Transport Ticketing Global 2017
Some of the best ticketing technology and ideas from around
Old Billingsgate, a grand repurposed Victorian fish market in London was again the venue for this year’s Transport Ticketing Global event. However, instead of fish the exhibition venue swam with key international players in ticketing for the transport sector.
Chris Peat attended the second day of the two day event to bring you some of the latest thinking, ideas and technology in this fascinating sector.
Great customer experience
Being held in London, it is perhaps fitting that one of the speakers of the day was from TfL. Phil Young is Head of TfL Online and delivered a talk entitled ‘Delivering Great Customer Experiences through social media, bots and open data’. He started by outlining the ‘vast’ amount of things his organisation does in the capital, noting there are 9,200 buses on its network. His talk focused on how data from ticketing systems and elsewhere in the organisation has assisted it in delivering a better customer experience and helped encourage economic development and growth.
One of its first steps towards this was in 2005/6, when it looked into how it might fulfil the needs of its customers through the data it collects. Phil said the move was inspired by the BBC’s Backstage website, which held an experiment with its own data where it made its listings and schedules available for developers to use. A number of digital tools and products resulted from that. ‘We thought this is cool. But surely we have better data to use than that. We have a lot of data on the whereabouts of buses, we could plan a journey for you.’
In fact, people had already been doing this, taking information from the TfL website for their own developments. TfL saw the need for developing an offering for the Tube status, as at the time it was working on the Underground network so there were a lot of station closures during weekends. Phil said the transport authority sought ‘greater reach’ to travellers to let them know about any closures. In 2008/09 the organisation decided to make data available to developers to create transport apps and opened up its data for this. Sure enough, developers quickly created apps.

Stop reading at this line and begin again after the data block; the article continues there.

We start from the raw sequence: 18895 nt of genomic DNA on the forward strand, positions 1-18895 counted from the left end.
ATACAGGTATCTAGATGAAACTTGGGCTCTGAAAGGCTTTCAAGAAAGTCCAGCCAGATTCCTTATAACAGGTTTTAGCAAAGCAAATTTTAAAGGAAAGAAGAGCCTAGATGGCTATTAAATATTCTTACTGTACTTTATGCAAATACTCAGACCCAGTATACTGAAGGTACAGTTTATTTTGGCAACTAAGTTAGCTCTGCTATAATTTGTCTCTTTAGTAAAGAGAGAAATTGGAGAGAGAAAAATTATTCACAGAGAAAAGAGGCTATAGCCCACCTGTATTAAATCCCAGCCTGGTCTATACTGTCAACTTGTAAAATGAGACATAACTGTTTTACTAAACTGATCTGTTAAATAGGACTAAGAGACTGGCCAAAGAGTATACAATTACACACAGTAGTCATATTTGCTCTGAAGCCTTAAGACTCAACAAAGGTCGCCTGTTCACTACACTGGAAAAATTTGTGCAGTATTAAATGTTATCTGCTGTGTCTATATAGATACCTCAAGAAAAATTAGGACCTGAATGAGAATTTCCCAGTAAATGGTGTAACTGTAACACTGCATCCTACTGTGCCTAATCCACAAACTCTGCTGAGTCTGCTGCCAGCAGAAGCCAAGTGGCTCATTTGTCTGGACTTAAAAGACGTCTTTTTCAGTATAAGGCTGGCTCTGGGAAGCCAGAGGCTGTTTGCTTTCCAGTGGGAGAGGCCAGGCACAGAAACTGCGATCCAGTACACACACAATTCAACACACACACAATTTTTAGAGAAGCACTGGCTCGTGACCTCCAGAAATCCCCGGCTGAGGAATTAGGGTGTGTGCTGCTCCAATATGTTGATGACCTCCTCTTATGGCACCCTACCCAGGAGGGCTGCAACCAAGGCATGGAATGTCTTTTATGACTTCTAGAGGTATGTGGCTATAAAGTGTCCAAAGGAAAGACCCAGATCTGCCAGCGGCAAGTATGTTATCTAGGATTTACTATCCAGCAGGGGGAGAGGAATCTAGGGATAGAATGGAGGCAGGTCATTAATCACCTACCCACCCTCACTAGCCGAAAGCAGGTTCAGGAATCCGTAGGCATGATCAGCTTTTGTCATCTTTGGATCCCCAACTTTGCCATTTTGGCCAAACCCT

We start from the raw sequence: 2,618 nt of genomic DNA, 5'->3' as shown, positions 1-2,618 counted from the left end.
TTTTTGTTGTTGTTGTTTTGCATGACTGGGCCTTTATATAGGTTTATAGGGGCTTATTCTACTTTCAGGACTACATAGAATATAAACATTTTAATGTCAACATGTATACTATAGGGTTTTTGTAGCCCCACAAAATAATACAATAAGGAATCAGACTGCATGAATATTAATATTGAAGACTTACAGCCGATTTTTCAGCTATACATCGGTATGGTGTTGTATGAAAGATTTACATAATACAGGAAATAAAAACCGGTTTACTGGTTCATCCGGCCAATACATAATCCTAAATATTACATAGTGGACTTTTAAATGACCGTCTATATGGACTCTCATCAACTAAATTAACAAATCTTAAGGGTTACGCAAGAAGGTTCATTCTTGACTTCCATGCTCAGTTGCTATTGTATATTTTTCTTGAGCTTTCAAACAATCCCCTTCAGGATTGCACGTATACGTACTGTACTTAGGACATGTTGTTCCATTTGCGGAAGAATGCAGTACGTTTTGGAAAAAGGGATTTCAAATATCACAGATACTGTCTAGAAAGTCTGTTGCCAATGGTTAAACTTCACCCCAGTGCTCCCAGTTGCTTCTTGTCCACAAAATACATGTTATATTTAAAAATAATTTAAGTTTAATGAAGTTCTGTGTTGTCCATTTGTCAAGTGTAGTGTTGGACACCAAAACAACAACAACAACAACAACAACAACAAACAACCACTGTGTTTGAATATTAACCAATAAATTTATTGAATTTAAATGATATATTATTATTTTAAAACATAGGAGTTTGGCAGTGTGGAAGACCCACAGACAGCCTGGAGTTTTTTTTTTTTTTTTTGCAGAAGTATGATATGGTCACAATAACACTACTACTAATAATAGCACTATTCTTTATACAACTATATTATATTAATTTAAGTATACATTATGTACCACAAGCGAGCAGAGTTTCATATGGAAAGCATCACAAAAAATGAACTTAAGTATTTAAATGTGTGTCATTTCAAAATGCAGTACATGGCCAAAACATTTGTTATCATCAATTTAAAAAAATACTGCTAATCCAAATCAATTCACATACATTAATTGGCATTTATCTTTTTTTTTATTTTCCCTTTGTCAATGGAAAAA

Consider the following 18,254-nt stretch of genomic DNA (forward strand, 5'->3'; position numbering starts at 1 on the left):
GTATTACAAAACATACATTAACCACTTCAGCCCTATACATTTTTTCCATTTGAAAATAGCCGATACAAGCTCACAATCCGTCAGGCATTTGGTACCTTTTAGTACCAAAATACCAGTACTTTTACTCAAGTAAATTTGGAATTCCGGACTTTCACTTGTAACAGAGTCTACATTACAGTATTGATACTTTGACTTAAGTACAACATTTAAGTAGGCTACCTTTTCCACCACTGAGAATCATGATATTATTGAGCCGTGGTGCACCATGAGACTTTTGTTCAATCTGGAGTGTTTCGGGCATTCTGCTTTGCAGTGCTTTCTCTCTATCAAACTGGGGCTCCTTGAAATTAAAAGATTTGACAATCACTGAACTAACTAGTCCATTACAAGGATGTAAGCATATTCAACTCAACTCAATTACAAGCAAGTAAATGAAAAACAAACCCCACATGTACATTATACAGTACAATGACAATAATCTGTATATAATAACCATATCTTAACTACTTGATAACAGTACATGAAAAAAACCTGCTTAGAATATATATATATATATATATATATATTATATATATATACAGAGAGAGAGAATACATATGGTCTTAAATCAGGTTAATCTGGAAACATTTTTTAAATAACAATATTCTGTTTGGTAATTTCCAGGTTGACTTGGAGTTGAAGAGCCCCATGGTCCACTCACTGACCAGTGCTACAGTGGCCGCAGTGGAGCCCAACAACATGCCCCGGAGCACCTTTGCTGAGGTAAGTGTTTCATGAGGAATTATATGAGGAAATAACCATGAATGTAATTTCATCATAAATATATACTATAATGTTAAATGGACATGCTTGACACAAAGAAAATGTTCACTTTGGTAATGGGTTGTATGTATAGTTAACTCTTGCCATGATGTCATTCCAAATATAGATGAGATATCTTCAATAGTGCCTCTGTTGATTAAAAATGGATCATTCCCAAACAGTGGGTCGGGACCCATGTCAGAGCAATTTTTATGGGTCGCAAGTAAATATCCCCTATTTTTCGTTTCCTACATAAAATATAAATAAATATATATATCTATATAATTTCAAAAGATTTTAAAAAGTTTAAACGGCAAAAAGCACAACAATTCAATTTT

In 2014, TfL made it even easier to do this, with it transferring all its data into a single model. This unified API (Application Programming Interface) provided a set of functions and procedures for the creation of applications which access the features or data from TfL. This saw a further explosion in use of its data for apps.
In addition to opening up this information, TfL has also focused on social media for improving customer experience. Phil said 78% of Londoners are regular social media users. With the rise of such web applications, he noted that between 2014 and 2015, there was an increase in the percentage of people expecting to be able to ask a question to the organisation. ‘Customers want to be able to ask a question and get the answer. It is about delivering customer service, not just information.’
As such, the focus was on further engaging with TfL users and ‘playing to the strengths’ of each social media platform. The plan was to provide information that is relevant to passengers, which is actionable and consistent. One of the benefits it has found of doing this is questions can be answered much faster and it means capacity can be taken out from its contact centre and focused elsewhere. Social media has proved a cheaper channel and one that ‘customers prefer’.